Discount rates and greenhouse gas emissions
A big part of this question concerns the discount rate: the rate used to balance future expected benefits against today's costs of reducing emissions. Common thinking among some economists is that since you can put money in the stock market and expect a decent return over the long run, benefits in the distant future should be worth a lot less in today's dollars. This thinking suggests we shouldn't spend much on reducing greenhouse gases emissions.
That first-cut thinking by economists gets the economics wrong.
Consider that we might also think of current emission reductions as insurance. We buy insurance all the time and insurance premiums typically have negative expected returns. We're willing to accept that negative expected return because insurance pays big indemnities in unusually bad circumstances when we really need the money.
Curbing greenhouse gas emissions seems a lot more like buying insurance than investing in stocks, and this pushes the discount rate down a lot.
Let's step back and spell out all the pieces.
There are three essential considerations in choosing the discount rate: (1) the benefits will accrue many years in the future; (2) the benefits, like climate change itself, are highly uncertain; (3) the discount rate itself is uncertain.
(1) means small differences in the discount rate have a huge effect on the bottom line because the discount rate interacts with time exponentially; (2) matters because risk premiums appear to be really high; (3) matters for the same reason (1) matters, as I'll explain below.
Standard theory says the discount rate (d) is the sum up of three parts:
d = eta + g + r
eta is the value of consuming something today verses consuming it tomorrow, holding all else the same. Stern set this parameter to 1% and some felt that number was too low, probably because they misinterpreted this number as the discount rate itself. I think 1% is reasonable. Those hugely worried about intergenerational equality might set eta equal to zero. In any case, its probably smallest and least important part of d.
g is economic growth, adjusted by the inverse elasticity of intertemporal substitution, if not 1 (log utility). Greater growth means lower marginal utility in the future and a higher discount rate. Given historical growth rates, log utility would put this number around 3%, higher if the elasticity of intertemporal substitution is low.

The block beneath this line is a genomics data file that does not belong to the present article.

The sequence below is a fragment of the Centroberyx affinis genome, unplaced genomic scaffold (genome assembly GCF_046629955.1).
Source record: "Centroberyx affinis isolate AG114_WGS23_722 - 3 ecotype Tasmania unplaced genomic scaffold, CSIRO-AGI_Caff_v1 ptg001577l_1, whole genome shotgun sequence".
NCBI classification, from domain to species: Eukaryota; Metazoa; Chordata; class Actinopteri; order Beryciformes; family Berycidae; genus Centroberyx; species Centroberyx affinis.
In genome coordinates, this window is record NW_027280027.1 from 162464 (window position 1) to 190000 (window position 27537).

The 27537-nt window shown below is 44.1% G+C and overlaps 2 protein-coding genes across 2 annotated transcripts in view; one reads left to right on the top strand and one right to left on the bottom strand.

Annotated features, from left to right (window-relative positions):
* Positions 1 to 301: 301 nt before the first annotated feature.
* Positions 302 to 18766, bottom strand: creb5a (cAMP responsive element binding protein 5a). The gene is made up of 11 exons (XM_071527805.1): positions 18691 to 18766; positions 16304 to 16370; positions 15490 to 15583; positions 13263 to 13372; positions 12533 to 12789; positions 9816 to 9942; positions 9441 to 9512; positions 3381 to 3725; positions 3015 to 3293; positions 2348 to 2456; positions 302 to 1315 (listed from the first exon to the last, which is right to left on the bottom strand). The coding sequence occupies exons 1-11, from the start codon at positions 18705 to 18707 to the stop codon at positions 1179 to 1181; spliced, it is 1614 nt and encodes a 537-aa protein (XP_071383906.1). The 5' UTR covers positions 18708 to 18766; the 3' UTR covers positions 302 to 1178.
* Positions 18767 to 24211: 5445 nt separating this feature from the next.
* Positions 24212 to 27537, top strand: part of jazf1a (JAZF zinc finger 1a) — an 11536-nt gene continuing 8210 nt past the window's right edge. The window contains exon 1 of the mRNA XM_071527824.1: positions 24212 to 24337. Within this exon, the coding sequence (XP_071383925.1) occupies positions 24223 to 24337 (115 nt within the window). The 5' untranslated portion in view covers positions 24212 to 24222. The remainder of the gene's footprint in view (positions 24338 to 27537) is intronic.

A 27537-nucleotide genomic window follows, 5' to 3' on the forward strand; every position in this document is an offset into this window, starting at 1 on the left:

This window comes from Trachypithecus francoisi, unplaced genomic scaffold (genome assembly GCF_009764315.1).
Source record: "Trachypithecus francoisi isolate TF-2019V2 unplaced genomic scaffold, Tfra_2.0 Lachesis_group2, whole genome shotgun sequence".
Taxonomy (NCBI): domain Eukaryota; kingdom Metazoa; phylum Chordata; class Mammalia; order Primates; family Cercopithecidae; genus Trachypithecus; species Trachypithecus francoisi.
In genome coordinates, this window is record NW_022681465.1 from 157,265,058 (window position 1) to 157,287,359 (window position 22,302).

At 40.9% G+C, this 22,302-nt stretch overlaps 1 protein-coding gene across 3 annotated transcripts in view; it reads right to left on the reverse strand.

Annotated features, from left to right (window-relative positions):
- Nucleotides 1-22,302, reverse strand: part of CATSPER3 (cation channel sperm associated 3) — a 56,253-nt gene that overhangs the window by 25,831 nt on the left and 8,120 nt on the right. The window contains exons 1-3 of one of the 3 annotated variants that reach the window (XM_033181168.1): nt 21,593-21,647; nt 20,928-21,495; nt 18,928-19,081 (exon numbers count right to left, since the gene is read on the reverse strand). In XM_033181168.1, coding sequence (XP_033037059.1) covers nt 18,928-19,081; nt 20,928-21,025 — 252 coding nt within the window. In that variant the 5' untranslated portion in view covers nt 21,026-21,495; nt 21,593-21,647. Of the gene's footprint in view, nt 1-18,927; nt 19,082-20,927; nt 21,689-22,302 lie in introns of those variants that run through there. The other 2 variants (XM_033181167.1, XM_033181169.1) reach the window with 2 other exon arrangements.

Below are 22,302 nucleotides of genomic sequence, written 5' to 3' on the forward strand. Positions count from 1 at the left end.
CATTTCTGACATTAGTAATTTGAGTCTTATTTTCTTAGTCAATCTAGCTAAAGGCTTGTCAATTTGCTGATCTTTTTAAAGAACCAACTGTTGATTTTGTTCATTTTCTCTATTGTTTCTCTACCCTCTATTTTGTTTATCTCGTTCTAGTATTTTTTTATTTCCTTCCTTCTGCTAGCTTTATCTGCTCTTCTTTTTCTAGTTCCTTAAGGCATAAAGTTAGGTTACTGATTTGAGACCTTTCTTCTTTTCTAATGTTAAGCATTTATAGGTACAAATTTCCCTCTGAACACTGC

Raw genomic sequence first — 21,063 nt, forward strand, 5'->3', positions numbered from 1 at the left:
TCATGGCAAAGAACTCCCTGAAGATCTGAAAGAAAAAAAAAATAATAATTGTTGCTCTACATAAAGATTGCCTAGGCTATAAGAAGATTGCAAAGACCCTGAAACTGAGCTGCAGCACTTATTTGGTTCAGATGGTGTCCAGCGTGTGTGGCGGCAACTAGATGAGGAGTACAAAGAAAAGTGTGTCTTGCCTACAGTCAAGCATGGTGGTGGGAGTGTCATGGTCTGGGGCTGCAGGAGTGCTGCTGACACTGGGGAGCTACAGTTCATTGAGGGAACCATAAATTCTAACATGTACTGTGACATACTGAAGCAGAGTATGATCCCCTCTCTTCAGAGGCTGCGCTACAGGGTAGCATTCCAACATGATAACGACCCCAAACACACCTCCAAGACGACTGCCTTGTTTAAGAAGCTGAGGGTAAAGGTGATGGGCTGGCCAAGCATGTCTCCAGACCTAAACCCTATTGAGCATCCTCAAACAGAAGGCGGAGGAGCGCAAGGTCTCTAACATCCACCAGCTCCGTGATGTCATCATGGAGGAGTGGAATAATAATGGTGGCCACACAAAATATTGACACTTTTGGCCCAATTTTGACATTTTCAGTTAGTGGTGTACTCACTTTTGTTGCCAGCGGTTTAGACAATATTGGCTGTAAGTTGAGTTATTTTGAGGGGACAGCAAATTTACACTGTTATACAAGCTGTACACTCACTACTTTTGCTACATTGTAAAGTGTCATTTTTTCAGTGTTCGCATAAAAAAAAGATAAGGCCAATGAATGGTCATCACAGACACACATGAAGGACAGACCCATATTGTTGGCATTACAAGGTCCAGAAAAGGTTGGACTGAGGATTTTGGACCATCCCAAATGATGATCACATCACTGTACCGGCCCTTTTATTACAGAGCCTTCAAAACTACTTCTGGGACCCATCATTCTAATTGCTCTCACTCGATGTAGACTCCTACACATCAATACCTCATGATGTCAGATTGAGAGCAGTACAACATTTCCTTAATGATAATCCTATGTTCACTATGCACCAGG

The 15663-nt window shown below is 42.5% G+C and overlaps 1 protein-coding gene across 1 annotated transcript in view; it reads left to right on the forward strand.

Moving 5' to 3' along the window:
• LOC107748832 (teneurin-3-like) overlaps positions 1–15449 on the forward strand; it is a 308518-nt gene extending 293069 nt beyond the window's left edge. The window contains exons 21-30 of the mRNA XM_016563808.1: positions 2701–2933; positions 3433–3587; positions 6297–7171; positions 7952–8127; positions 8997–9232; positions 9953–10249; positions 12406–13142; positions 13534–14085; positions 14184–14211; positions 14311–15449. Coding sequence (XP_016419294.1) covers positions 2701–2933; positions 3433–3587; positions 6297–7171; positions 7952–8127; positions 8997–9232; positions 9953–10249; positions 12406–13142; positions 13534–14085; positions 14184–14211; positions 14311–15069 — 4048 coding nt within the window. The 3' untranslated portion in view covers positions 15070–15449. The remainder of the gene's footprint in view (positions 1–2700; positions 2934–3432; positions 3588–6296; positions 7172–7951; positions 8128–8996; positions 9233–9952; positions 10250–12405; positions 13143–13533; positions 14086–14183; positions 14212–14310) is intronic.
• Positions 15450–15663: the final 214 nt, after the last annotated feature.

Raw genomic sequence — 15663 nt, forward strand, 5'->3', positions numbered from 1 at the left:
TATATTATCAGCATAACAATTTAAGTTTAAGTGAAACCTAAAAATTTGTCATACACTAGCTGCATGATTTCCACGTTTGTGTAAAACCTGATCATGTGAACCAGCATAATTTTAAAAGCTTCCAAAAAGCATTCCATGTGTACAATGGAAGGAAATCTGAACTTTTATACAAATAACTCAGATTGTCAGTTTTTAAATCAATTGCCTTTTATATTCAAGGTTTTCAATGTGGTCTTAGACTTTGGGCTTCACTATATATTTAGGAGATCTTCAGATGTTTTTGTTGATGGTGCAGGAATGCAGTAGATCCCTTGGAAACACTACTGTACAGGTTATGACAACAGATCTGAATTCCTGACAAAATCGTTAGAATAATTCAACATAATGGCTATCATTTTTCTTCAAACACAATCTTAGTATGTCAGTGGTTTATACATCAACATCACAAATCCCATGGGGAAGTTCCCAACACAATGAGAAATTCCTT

r is the risk premium. Because investments in reduced GHG emissions will pay off most in bad times, if climate change turns out to be a very bad thing rather than a mild or even beneficial thing, the risk premium is negative. This gets at the insurance/stock-market dichotomy above. Investments in assets like stocks, which pay off most in good times, have a positive risk premium. Given historical estimates of risk premiums, this could be a big negative number.
A reasonable person can probably justify anything in the range of -3 to + 5% for the sum of thee three numbers. That's a big range. And yes, it could be a negative number. How could it be negative? It's that negative risk premium, which could be huge. Subtract a big risk premium from a typical real bond rate and you're in negative territory.
Okay, now (3), what's the implication of the discount rate itself being uncertain?
Weitzman showed that this pushes the effective rate down. This follows from the simple fact that the present value of future benefits decline at a decreasing rate with the discount rate. In other words, the value function is convex. If it turns out that the discount rate is low or negative, expected returns are absolutely huge. So, we should err on the downside when we choose a
In sum, I have no idea how much we should spend reducing GHG emissions because I have no idea how costly reductions would be, the costs should warming occur, or how GHG affects all the possibilities. But I think a low discount rate, in the ballpark of zero, should be used when weighing current expenditures to future expected benefits. Moreover, I don't think a zero discount rate should be controversial among serious economists.
Nick Stern used low number but not as low as zero, and he got a lot of grief for it. I don't think grief was justified, except maybe he could have done a better job explaining why the number should be so low.
For more on this, read Martin Weitzman. John Quiggen has a nice writup on this too. I think I've summarized the essence of their arguments here.